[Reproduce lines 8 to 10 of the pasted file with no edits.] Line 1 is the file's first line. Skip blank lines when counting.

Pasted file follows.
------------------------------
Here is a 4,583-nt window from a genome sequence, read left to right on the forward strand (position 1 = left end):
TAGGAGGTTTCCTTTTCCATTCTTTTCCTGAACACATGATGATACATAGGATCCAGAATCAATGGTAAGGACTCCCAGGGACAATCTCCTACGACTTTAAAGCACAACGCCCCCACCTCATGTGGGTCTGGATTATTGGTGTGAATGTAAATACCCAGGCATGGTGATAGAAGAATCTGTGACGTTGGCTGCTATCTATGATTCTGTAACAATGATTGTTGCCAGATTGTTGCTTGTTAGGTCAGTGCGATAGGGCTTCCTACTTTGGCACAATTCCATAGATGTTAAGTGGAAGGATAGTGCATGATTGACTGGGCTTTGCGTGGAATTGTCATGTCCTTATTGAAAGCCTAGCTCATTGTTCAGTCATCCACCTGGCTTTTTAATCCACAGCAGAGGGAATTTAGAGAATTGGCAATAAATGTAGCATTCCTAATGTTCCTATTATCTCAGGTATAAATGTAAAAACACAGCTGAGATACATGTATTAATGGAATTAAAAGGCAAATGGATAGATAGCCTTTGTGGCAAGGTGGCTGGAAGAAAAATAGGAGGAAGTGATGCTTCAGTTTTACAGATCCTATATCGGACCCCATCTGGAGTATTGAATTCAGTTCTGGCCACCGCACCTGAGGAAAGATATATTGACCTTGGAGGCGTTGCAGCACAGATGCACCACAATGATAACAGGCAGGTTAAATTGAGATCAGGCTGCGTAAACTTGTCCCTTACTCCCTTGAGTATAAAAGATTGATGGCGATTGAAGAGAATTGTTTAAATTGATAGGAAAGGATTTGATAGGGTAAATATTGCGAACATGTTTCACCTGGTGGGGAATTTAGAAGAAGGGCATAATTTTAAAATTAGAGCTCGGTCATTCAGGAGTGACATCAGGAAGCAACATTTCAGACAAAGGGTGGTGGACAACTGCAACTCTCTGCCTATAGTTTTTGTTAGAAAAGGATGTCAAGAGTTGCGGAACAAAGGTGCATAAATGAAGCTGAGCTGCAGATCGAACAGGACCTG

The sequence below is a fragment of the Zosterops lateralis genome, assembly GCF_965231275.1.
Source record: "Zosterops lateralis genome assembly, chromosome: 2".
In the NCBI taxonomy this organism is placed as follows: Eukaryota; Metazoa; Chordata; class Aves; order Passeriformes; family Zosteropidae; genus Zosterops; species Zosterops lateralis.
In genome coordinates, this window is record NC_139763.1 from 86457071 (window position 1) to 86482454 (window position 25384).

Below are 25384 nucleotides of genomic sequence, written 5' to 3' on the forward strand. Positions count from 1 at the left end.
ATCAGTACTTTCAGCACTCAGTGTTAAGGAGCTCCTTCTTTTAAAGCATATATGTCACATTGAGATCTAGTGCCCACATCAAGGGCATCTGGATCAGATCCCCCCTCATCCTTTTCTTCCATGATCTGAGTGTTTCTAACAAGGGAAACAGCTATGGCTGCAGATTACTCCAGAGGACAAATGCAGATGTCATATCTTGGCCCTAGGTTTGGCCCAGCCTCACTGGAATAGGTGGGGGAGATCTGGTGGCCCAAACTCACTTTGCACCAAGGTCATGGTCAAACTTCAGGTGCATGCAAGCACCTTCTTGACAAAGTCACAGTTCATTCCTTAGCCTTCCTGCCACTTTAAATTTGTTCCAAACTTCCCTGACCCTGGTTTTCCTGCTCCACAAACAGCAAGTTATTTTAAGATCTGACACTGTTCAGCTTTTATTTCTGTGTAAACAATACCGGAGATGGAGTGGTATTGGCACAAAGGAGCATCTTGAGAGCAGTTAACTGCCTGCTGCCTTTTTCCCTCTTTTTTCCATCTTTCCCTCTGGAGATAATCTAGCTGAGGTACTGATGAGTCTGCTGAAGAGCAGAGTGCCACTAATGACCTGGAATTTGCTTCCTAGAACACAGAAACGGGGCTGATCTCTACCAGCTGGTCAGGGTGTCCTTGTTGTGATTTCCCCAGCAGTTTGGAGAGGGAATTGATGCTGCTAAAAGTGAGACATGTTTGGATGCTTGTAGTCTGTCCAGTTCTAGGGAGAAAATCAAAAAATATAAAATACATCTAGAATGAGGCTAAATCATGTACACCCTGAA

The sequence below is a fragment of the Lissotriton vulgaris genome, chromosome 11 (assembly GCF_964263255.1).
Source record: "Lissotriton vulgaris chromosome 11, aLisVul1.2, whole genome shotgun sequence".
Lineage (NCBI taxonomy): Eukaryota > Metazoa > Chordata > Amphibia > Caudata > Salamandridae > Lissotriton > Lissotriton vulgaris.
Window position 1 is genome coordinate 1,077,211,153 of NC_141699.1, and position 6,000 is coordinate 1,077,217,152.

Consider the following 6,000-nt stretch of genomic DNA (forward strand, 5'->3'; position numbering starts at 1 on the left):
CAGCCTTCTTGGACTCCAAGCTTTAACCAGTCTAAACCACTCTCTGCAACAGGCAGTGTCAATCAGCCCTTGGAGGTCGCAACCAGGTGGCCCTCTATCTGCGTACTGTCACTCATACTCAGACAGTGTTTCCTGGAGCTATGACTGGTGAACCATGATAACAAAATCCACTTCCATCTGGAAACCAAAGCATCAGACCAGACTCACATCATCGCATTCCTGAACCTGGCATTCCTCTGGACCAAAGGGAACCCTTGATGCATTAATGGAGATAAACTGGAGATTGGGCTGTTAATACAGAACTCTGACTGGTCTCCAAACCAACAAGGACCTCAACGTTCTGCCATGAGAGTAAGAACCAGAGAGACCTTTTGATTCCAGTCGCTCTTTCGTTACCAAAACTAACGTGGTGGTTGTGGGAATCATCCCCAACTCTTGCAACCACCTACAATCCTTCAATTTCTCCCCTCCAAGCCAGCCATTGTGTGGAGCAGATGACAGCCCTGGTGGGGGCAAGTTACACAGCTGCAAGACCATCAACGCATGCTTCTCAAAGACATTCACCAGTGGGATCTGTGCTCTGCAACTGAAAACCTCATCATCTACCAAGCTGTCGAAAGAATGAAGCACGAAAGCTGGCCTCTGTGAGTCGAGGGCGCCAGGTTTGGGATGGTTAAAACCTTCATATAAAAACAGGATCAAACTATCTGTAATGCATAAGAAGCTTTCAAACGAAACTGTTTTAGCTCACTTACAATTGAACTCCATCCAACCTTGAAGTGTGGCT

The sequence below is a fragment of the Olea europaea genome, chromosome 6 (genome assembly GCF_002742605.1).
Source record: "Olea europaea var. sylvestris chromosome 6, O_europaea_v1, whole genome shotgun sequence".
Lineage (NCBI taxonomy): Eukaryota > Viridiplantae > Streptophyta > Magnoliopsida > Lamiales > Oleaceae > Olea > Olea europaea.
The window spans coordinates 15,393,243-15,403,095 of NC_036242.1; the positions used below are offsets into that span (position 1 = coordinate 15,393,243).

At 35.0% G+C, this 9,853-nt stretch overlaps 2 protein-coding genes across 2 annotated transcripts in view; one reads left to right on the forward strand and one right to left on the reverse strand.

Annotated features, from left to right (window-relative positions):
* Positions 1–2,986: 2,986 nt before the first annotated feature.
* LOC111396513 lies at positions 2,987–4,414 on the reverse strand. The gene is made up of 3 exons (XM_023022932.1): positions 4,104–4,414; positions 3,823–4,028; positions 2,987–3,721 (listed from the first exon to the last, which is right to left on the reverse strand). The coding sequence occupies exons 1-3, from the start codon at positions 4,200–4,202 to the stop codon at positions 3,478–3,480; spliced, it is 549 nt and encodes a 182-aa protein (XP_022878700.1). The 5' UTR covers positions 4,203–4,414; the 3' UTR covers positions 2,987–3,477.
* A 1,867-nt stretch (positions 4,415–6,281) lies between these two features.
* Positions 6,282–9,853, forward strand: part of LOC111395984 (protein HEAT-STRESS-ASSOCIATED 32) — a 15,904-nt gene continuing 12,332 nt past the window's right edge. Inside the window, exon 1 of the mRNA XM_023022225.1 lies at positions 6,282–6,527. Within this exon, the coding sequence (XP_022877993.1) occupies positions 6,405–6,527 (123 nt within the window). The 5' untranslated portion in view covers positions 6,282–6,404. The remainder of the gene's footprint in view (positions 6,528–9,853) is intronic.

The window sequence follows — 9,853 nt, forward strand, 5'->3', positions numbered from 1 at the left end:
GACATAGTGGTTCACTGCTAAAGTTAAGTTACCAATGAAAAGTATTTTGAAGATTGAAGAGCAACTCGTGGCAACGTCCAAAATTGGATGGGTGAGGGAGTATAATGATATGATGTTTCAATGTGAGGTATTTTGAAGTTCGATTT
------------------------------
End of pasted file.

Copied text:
ATCAGTACTTTCAGCACTCAGTGTTAAGGAGCTCCTTCTTTTAAAGCATATATGTCACATTGAGATCTAGTGCCCACATCAAGGGCATCTGGATCAGATCCCCCCTCATCCTTTTCTTCCATGATCTGAGTGTTTCTAACAAGGGAAACAGCTATGGCTGCAGATTACTCCAGAGGACAAATGCAGATGTCATATCTTGGCCCTAGGTTTGGCCCAGCCTCACTGGAATAGGTGGGGGAGATCTGGTGGCCCAAACTCACTTTGCACCAAGGTCATGGTCAAACTTCAGGTGCATGCAAGCACCTTCTTGACAAAGTCACAGTTCATTCCTTAGCCTTCCTGCCACTTTAAATTTGTTCCAAACTTCCCTGACCCTGGTTTTCCTGCTCCACAAACAGCAAGTTATTTTAAGATCTGACACTGTTCAGCTTTTATTTCTGTGTAAACAATACCGGAGATGGAGTGGTATTGGCACAAAGGAGCATCTTGAGAGCAGTTAACTGCCTGCTGCCTTTTTCCCTCTTTTTTCCATCTTTCCCTCTGGAGATAATCTAGCTGAGGTACTGATGAGTCTGCTGAAGAGCAGAGTGCCACTAATGACCTGGAATTTGCTTCCTAGAACACAGAAACGGGGCTGATCTCTACCAGCTGGTCAGGGTGTCCTTGTTGTGATTTCCCCAGCAGTTTGGAGAGGGAATTGATGCTGCTAAAAGTGAGACATGTTTGGATGCTTGTAGTCTGTCCAGTTCTAGGGAGAAAATCAAAAAATATAAAATACATCTAGAATGAGGCTAAATCATGTACACCCTGAA

The sequence below is a fragment of the Lissotriton vulgaris genome, chromosome 11 (assembly GCF_964263255.1).
Source record: "Lissotriton vulgaris chromosome 11, aLisVul1.2, whole genome shotgun sequence".